Technology Tesla accounts now support two-factor authentication
Tesla: News about stock split drives price
© Timothy Artman / Tesla Tesla plans stock split. Tesla shares have increased massively in value over the past six months. Now the e-car manufacturer is reacting - and has announced a share split. The Tesla share is divided at a ratio of 1 to 5. For every Tesla share, shareholders will receive four additional shares. The electric car manufacturer announced this on Tuesday, August 11, 2020. The stock split will take effect on August 31.
Tesla accounts can now be secured with two-factor authentication (2FA), giving owners an extra layer of security around their cars’ connected services,. A outlining how to set up the feature says any third-party authenticator apps can be used to provide the passcodes. There’s no mention of support for 2FA codes over less secure SMS. on have confirmed that the enhanced security works across both the Tesla app and website.
Musk says Tesla two-factor authentication “embarrassingly late” but coming soon
Looks like it will be available via SMS or an authenticator app when it finally arrivesSorry, this is embarrassingly late. Two factor authentication via sms or authenticator app is going through final validation right now.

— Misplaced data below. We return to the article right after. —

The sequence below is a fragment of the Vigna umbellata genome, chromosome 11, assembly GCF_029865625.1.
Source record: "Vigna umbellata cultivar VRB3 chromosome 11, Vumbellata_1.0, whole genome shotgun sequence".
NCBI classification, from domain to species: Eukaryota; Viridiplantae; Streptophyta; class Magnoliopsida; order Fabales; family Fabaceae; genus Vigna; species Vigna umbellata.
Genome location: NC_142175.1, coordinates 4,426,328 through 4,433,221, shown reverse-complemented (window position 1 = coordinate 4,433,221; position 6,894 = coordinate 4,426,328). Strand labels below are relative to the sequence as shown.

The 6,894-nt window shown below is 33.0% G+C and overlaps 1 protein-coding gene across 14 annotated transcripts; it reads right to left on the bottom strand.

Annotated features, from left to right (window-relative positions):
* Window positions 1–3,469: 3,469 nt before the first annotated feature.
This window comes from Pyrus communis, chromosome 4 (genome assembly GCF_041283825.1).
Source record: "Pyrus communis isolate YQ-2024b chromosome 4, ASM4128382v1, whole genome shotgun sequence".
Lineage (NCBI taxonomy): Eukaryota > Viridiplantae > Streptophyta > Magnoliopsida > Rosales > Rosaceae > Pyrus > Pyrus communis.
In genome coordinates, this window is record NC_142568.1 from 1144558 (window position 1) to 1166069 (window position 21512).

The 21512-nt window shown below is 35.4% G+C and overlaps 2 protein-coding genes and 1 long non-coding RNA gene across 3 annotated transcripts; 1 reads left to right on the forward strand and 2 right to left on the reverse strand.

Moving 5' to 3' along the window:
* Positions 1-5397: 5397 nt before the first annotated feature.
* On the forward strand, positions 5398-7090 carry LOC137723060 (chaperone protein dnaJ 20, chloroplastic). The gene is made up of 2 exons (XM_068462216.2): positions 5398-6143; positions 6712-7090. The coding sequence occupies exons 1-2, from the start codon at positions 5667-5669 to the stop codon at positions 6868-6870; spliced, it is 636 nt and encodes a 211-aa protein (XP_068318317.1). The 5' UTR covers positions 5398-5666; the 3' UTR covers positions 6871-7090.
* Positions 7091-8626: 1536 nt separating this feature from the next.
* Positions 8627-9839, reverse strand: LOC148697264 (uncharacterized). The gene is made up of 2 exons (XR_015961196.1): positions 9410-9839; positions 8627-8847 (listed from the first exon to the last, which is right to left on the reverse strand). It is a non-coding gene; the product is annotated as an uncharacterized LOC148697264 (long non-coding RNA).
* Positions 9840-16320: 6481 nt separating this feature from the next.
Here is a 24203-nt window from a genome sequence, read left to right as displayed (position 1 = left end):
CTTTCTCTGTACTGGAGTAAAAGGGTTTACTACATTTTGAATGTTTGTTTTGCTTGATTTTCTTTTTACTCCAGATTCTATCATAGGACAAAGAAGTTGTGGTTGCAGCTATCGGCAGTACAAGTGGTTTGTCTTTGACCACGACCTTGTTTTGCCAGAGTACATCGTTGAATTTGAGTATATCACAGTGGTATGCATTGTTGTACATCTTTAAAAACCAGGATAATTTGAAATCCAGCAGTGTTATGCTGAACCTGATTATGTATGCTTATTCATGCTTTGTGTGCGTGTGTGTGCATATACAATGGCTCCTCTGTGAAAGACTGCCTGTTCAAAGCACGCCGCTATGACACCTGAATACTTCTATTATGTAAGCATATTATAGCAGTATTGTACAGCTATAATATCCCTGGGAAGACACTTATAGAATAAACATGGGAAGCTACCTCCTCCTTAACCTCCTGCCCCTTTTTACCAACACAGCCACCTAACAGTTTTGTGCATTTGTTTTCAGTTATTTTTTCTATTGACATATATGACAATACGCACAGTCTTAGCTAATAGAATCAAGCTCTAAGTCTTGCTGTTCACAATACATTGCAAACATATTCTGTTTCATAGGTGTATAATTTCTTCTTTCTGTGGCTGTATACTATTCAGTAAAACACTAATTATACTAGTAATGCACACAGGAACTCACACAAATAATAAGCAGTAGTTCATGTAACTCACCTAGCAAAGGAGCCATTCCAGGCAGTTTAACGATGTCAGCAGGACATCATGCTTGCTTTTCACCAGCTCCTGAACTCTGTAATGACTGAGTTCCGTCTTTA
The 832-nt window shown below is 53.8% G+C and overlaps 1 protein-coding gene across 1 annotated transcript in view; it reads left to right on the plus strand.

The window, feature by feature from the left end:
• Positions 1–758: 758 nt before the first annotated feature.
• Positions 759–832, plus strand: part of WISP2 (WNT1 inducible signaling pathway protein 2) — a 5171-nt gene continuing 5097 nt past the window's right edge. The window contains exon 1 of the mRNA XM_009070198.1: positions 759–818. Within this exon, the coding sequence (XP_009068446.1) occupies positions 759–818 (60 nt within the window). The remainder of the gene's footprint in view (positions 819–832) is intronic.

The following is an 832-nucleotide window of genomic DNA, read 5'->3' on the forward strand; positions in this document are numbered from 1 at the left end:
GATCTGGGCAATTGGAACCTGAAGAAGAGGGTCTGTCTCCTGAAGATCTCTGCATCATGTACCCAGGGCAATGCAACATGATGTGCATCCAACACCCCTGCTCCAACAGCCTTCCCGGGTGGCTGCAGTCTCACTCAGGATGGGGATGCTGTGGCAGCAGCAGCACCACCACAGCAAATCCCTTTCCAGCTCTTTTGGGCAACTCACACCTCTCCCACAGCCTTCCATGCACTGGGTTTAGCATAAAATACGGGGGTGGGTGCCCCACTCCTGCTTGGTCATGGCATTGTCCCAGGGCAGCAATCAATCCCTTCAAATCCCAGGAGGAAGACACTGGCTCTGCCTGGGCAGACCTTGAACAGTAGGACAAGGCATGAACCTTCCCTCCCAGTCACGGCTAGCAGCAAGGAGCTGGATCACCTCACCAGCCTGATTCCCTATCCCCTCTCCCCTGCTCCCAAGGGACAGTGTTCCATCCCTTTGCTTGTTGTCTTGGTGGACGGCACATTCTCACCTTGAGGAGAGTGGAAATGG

Support for 2FA has been a long time coming, with Tesla CEO Elon Musk admitting in August that the feature was “.” Making sure Tesla’s user accounts are as secure as possible is important considering how connected Tesla cars are. According to its , the Tesla app can do anything from locating your vehicle, to flashing its lights, and even unlocking it from afar — although you can set the car to .
Tesla’s support page notes that you can have up to two registered 2FA devices at a time, and that you can set up a backup passcode in case you lose them. Otherwise, you’ll have to contact Tesla if your devices are lost.
Twitter faces class-action privacy lawsuit for sharing security info with advertisers .
Phone numbers for two-factor authentication were used by advertisers.The lawsuit alleges that Twitter violated a Washington law against unauthorized procurement or sale of phone records, as well as its users' civil rights to privacy. The complaint says Twitter should compensate for the "mental pain and suffering" it caused users, and is seeking up to $5 million in total.